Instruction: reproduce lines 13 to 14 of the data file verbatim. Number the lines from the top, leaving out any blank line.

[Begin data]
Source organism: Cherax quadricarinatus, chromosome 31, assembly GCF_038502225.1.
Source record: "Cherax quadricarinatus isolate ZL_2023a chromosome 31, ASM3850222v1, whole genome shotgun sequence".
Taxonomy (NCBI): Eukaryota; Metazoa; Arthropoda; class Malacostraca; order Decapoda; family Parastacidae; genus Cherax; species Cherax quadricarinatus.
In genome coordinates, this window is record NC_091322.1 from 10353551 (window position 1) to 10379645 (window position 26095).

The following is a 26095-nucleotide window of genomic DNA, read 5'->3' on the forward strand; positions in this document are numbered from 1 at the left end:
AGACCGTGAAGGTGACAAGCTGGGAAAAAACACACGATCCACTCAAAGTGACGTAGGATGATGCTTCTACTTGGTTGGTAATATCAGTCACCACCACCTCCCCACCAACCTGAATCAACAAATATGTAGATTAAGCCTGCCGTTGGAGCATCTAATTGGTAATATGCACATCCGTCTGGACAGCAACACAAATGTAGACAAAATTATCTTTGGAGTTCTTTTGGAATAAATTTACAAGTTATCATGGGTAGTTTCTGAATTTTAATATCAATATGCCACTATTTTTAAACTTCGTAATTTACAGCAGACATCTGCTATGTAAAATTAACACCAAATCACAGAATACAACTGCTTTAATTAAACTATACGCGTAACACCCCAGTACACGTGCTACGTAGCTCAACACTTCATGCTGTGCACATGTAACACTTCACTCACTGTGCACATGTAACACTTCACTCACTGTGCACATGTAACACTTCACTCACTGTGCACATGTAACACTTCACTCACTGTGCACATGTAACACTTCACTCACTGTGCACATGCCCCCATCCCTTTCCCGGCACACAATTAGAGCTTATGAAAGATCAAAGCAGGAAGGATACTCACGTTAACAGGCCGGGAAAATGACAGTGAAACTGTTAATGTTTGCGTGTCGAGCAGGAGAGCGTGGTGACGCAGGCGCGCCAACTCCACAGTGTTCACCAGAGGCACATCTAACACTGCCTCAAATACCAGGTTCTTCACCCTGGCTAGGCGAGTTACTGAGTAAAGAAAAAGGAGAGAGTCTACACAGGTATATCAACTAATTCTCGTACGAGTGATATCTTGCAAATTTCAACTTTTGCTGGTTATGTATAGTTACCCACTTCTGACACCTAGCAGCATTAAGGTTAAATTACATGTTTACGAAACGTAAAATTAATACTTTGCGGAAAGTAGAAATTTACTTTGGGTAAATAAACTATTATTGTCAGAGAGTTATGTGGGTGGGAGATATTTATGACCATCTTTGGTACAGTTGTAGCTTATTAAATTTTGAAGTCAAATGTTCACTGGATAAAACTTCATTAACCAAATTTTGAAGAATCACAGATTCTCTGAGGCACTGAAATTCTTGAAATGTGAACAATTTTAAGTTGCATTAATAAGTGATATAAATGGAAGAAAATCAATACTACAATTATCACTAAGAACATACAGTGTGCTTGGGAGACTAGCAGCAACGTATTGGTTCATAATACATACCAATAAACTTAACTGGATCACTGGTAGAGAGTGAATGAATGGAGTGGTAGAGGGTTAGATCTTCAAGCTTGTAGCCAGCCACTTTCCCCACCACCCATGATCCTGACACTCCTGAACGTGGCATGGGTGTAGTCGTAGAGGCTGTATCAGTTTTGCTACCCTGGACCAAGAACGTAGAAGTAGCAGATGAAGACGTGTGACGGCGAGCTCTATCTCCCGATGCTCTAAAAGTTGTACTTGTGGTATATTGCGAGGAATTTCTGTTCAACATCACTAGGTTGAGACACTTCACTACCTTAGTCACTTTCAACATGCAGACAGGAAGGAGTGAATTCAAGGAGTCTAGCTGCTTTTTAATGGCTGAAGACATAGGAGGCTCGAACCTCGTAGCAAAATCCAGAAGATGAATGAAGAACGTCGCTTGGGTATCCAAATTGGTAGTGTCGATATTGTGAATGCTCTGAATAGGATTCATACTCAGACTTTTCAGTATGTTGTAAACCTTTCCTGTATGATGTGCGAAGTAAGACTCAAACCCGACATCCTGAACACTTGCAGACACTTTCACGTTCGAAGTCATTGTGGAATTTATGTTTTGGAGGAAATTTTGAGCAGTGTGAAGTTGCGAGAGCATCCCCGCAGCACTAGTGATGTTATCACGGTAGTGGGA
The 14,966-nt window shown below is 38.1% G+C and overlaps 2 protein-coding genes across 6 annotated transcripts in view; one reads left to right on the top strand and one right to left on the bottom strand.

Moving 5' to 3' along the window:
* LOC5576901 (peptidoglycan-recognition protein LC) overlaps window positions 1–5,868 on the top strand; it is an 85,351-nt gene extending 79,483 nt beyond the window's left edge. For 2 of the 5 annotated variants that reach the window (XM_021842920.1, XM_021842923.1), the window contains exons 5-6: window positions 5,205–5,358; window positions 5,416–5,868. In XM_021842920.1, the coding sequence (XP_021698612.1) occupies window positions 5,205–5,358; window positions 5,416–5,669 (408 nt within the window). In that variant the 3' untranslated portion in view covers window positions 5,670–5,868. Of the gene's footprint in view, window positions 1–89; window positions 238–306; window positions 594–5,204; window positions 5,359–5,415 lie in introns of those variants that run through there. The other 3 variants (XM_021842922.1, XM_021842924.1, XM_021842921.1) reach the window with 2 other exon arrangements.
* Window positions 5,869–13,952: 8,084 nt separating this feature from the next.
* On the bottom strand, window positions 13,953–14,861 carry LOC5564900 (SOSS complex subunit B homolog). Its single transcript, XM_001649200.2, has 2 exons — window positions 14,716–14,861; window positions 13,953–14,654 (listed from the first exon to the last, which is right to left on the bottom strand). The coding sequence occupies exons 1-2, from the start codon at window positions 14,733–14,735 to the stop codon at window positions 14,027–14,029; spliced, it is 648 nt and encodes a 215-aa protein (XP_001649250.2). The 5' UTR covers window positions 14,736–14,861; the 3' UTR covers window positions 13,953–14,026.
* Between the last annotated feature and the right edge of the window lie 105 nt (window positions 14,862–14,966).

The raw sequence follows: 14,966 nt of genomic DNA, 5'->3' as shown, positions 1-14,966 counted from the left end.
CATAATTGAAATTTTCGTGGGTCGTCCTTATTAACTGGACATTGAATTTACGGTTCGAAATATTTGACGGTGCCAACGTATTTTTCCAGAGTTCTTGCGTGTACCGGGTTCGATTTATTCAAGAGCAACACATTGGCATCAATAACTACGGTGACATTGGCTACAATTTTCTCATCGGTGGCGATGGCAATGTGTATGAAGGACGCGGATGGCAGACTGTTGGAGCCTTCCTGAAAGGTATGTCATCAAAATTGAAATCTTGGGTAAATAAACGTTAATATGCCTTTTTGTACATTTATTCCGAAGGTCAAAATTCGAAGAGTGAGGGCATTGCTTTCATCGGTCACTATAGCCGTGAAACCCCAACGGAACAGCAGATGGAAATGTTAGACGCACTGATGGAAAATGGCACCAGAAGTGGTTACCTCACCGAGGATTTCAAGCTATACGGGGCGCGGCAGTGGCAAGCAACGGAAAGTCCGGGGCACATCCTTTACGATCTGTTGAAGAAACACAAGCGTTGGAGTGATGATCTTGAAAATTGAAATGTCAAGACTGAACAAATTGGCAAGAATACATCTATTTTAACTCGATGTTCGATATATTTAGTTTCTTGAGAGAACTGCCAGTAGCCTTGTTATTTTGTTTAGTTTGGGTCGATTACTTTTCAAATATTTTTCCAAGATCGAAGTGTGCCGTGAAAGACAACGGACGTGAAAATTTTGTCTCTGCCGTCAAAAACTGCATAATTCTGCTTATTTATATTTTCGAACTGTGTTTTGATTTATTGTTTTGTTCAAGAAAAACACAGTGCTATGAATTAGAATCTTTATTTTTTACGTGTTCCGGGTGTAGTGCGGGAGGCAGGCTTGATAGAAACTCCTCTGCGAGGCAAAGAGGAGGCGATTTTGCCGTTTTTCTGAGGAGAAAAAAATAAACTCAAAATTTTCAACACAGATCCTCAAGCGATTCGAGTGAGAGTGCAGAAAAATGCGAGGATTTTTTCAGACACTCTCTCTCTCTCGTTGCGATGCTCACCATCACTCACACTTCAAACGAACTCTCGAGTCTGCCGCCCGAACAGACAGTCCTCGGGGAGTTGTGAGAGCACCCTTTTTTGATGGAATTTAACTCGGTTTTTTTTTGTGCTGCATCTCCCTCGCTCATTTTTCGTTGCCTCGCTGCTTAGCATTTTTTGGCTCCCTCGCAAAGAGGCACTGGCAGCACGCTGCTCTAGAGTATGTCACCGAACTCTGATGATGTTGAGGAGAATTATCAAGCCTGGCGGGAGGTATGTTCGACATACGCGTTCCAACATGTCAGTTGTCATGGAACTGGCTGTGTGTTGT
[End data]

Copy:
The raw sequence follows: 14,966 nt of genomic DNA, 5'->3' as shown, positions 1-14,966 counted from the left end.
CATAATTGAAATTTTCGTGGGTCGTCCTTATTAACTGGACATTGAATTTACGGTTCGAAATATTTGACGGTGCCAACGTATTTTTCCAGAGTTCTTGCGTGTACCGGGTTCGATTTATTCAAGAGCAACACATTGGCATCAATAACTACGGTGACATTGGCTACAATTTTCTCATCGGTGGCGATGGCAATGTGTATGAAGGACGCGGATGGCAGACTGTTGGAGCCTTCCTGAAAGGTATGTCATCAAAATTGAAATCTTGGGTAAATAAACGTTAATATGCCTTTTTGTACATTTATTCCGAAGGTCAAAATTCGAAGAGTGAGGGCATTGCTTTCATCGGTCACTATAGCCGTGAAACCCCAACGGAACAGCAGATGGAAATGTTAGACGCACTGATGGAAAATGGCACCAGAAGTGGTTACCTCACCGAGGATTTCAAGCTATACGGGGCGCGGCAGTGGCAAGCAACGGAAAGTCCGGGGCACATCCTTTACGATCTGTTGAAGAAACACAAGCGTTGGAGTGATGATCTTGAAAATTGAAATGTCAAGACTGAACAAATTGGCAAGAATACATCTATTTTAACTCGATGTTCGATATATTTAGTTTCTTGAGAGAACTGCCAGTAGCCTTGTTATTTTGTTTAGTTTGGGTCGATTACTTTTCAAATATTTTTCCAAGATCGAAGTGTGCCGTGAAAGACAACGGACGTGAAAATTTTGTCTCTGCCGTCAAAAACTGCATAATTCTGCTTATTTATATTTTCGAACTGTGTTTTGATTTATTGTTTTGTTCAAGAAAAACACAGTGCTATGAATTAGAATCTTTATTTTTTACGTGTTCCGGGTGTAGTGCGGGAGGCAGGCTTGATAGAAACTCCTCTGCGAGGCAAAGAGGAGGCGATTTTGCCGTTTTTCTGAGGAGAAAAAAATAAACTCAAAATTTTCAACACAGATCCTCAAGCGATTCGAGTGAGAGTGCAGAAAAATGCGAGGATTTTTTCAGACACTCTCTCTCTCTCGTTGCGATGCTCACCATCACTCACACTTCAAACGAACTCTCGAGTCTGCCGCCCGAACAGACAGTCCTCGGGGAGTTGTGAGAGCACCCTTTTTTGATGGAATTTAACTCGGTTTTTTTTTGTGCTGCATCTCCCTCGCTCATTTTTCGTTGCCTCGCTGCTTAGCATTTTTTGGCTCCCTCGCAAAGAGGCACTGGCAGCACGCTGCTCTAGAGTATGTCACCGAACTCTGATGATGTTGAGGAGAATTATCAAGCCTGGCGGGAGGTATGTTCGACATACGCGTTCCAACATGTCAGTTGTCATGGAACTGGCTGTGTGTTGT